Kathmandu: Since the Nepalese prime minister dissolved parliament in December, the Himalayan country has been engulfed in chaos, with massive protests and the ruling party split into two warring factions.
But for printer owner Umesh Babu Shrestha, the crisis has brought a welcome surge in requests, after he was unable to pay his rent for nine months as the pandemic halted business.
Now the flags of the various parties in Nepal – and the factions within them – are hanging from across the complex and dispersed political spectrum, drying in every nook and cranny of his Kathmandu store.
“Business has really improved.” This gave us hope that we can pay our dues now, otherwise there won’t be much other business, “Shrestha told AFP.
The scent of paint fills the air as red stars are stamped onto a piece of freshly cut fabric after another, before being suspended in long rows wherever there is.
The country’s demonstrations, which sometimes descended into ugly clashes as riot police fired water cannons, are a sea of colorful flags and banners.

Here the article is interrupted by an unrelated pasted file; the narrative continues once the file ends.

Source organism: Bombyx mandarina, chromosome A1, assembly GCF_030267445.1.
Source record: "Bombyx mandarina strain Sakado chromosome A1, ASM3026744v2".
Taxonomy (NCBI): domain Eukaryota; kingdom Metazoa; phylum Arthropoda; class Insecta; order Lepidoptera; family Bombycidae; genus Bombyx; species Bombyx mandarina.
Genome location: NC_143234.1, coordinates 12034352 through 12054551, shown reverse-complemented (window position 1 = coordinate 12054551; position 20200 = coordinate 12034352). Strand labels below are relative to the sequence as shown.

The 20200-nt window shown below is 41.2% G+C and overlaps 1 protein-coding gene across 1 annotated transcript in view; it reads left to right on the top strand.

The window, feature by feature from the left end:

Elements are indispensable accessories whether protesters return or oppose Prime Minister KB Sharma Oli, 69, a skilled former political prisoner who came to power in 2018 promising to end years of instability.
Hem Bahadur Shrestha, a local political leader, said the flags are “an indication of my identity and an indication of my ideology.”
Followers of other political parties may carry a different flag. “We are with the Communist Party of Nepal and this is our flag,” he said in one of his recent demos.
Another printing press owner, Kailash Shah, has not had a job for a whole year, but has now hired four new workers after receiving requests for knowledge from across the country of 29 million people.
Supermarkets now sell up to 3,000 flags a day, and demand is expected to remain strong even after the Supreme Court reinstated Parliament on Tuesday.
An initial dissolution of the legislature came after months of wrangling with former Maoist rebel leader Pushpa Kamal Dahal, who helped the prime minister come to power when their parties merged in 2018 into the Communist Party of Nepal.
An informal split in the party left Olli without a majority in parliament, and he will likely face a vote of no confidence soon, meaning elections in two years’ time.
“The protests have given us some relief … If elections are held, we might be able to gain a little more,” Shah said.